The days of trying to impress Hockey Canada's executives and coaches are over. Either you've done enough to make the Olympic team, or it's time to start planning your Olympic vacation.
Canada executive director Steve Yzerman will reveal the country's roster for the 2014 Sochi Olympics on Tuesday during a press conference in Toronto. The announcement is sure to spark intense and emotional debates across the continent. Basically, take what happened in the United States with the controversy sparked by the omissions of Bobby Ryan, Kyle Okposo and Keith Yandle and multiply it by 10, if not more.
That's the conversation that awaits the hockey world Tuesday. The conversation now is still littered with questions about what Canada's roster could look like.
There's no doubt Steven Stamkos makes the cut, but will he be able to play in Sochi or will Canada have to replace him?
How many centers will have to play on the wing? How many natural wingers, particularly on the left side, will Canada take?
Is there concern about Eric Staal's injury? Did Staal do enough before he got hurt to make the roster?
How badly does Canada coach Mike Babcock want to have an even number of righties and lefties on the blue line?
Attempts to answer some of those questions are below in the Canadian edition of the Olympic Stock Report, five bubble players who have put themselves in a position to hear their names called Tuesday and five that may not have done enough:
It's getting to the point now where it's fair to wonder how Canada can possibly leave Kunitz home. He's been that good for the Penguins with 23 goals, including 11 on the power play, and 47 points in 44 games. The debate about Kunitz centers around Crosby, because they're so good together in Pittsburgh. If Kunitz goes to Sochi, does Babcock have to play him with Crosby? It would seem like a good bet at the start, but it's almost an injustice to Kunitz to pigeon-hole him like that. Kunitz is a hard-nosed, go-to-the net player who can play with any playmaking centerman. Remember, before he got to Pittsburgh he played with Ryan Getzlaf and Corey Perry in Anaheim.
Benn might be the only player who wasn't invited to the orientation camp over the summer that makes it to Sochi. He's epitomizes the guy who had to earn it in the first three months -- and he has. Benn fills one of Canada's needs as a powerful, playmaking left wing. He plays well in the defensive end and has the skating legs to play on the big ice. He'll thrive if the game turns into a chippy, grinding contest, but he'll be just fine if it's wide open, back and forth. He has 14 goals and 22 assists in 41 games this season. He's a natural winger, which helps his chances. Yzerman has stated that even though there will be centers who play the wing in Sochi, Canada must have some natural wingers too.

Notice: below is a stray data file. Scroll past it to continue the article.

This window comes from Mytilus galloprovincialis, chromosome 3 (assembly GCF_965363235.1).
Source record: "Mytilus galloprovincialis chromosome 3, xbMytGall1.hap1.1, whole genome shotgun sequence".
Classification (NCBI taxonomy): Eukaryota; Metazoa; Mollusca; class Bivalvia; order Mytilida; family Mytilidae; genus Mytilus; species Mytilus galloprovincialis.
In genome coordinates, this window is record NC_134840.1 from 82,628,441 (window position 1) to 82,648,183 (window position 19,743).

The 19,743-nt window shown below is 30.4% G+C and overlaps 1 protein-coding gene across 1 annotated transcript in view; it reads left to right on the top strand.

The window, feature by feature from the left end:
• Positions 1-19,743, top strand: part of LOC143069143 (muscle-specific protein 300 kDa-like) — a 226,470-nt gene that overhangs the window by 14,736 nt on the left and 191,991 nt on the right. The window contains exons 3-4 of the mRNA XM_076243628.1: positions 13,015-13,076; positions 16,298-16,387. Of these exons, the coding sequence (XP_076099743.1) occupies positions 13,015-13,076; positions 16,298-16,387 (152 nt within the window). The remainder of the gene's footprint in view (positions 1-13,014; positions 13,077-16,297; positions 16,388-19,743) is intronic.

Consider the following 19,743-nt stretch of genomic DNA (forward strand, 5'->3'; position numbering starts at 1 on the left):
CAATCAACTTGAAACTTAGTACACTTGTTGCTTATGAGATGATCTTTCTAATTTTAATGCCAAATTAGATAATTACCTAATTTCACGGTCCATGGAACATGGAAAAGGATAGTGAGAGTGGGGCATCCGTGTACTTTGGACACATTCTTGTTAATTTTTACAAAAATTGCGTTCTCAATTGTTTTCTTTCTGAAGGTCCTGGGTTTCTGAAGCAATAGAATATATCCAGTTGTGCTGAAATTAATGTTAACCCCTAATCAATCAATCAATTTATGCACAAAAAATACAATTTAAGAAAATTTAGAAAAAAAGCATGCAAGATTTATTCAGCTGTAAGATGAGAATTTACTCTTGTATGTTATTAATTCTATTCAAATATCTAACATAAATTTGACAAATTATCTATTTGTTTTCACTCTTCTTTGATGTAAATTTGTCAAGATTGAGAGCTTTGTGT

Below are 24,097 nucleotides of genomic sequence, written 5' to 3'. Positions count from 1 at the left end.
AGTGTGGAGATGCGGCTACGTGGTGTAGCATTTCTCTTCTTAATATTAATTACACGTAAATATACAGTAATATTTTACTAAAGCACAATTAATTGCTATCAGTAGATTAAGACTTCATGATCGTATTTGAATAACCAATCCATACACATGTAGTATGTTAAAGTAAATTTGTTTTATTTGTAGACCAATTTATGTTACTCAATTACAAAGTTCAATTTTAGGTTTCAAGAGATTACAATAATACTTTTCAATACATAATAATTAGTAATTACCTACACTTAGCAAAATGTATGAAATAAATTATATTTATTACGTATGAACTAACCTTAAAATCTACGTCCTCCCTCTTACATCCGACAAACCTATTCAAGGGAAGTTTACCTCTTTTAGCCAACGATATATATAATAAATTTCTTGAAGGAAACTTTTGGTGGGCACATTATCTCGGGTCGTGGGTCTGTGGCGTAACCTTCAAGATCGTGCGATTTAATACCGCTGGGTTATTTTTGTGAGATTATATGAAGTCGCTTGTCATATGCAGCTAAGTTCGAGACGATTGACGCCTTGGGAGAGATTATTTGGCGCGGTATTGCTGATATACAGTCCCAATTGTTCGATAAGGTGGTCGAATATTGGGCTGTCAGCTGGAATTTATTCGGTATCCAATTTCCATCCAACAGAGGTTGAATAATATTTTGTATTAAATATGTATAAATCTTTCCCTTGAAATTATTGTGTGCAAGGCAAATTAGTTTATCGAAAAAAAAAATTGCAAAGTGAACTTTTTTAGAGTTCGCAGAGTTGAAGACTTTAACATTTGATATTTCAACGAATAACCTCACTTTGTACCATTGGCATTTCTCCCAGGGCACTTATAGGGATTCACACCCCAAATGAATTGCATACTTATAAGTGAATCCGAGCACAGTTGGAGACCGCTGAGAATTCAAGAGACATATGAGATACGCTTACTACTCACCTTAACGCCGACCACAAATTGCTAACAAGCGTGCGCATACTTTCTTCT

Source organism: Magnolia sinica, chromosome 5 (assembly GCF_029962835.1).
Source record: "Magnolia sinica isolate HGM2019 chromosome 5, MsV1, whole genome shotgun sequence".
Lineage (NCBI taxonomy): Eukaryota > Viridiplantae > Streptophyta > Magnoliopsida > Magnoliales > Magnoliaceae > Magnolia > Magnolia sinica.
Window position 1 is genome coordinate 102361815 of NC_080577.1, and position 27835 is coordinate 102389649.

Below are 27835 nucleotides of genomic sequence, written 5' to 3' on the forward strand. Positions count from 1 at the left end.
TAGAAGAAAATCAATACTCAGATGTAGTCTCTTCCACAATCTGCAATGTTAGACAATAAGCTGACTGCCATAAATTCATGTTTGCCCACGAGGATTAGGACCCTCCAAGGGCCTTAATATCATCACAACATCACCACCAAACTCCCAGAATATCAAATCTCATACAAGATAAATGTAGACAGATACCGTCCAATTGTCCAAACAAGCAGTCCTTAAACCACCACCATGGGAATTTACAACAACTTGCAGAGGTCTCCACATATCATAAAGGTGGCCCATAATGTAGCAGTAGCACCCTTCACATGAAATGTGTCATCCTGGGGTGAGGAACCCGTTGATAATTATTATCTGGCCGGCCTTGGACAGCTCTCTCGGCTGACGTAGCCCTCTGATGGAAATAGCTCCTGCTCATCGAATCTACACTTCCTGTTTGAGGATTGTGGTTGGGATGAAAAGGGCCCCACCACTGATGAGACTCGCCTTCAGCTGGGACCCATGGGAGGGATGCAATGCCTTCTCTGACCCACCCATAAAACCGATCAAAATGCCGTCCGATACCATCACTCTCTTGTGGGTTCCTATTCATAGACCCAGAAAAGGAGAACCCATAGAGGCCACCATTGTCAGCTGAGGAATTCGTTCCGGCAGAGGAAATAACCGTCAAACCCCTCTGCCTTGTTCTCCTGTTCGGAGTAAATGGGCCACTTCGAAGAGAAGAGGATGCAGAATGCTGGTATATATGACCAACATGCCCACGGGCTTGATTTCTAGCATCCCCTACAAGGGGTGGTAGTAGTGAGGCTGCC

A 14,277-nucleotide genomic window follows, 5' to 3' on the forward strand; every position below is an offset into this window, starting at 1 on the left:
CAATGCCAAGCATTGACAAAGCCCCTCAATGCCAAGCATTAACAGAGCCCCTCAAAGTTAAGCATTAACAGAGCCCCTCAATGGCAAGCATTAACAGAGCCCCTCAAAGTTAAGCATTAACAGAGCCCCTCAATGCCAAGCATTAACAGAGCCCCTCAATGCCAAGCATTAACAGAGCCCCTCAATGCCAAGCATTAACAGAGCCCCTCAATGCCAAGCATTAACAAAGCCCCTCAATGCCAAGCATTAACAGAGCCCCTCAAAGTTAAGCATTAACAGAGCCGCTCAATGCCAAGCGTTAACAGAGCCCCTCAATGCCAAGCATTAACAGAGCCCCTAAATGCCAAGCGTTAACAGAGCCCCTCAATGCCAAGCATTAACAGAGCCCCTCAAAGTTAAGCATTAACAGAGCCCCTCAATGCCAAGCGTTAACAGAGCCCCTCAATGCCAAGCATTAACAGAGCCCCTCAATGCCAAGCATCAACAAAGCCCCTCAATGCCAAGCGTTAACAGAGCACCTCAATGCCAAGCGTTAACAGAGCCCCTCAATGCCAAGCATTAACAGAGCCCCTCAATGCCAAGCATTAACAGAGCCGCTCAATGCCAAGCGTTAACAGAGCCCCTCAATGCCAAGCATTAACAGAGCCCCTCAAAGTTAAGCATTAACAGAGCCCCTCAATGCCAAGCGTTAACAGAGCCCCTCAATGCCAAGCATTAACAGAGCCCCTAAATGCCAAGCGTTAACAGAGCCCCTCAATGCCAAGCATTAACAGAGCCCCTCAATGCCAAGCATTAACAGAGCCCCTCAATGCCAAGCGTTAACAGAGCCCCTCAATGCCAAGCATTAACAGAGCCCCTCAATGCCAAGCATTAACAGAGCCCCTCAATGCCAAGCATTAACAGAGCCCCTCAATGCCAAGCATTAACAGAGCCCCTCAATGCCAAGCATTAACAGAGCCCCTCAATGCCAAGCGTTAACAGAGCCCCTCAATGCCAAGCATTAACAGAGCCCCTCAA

Sharp shouldn't be considered a bubble guy anymore. He's been good enough to lock up his spot on Canada's roster. Sharp had a good chance to make it even before the season started because of his speed, skill and versatility. It's those traits that have catapulted him into superstar status in the NHL and should be enough to convince Canada's brain trust that they need him in Sochi to win gold. He is second in the League with 25 goals and tied for sixth with 46 points. Sharp should have an even greater advantage because he plays left wing on the same line as Jonathan Toews, who is a lock to play for Canada. There is a chemistry there similar to the one Kunitz has with Crosby.
Hamhuis is a no-maintenance, do-it-all defenseman. He's the type of player that Babcock would define as an "everydayer," meaning a guy who brings it every day, no matter if it's practice or a game. He is smart and capable of playing big minutes. He's also a safe selection because there isn't much risk to his game even though there can be a lot of reward. Hamhuis also might have an advantage because he's a left-handed defenseman. The top lefties up for consideration with Hamhuis are Duncan Keith, Jay Bouwmeester, Marc-Edouard Vlasic and Dion Phaneuf. If Babcock wants an even number of lefties and righties Canada may be inclined to take Hamhuis, who has 13 points and leads the Canucks in ice time (24:13 per game).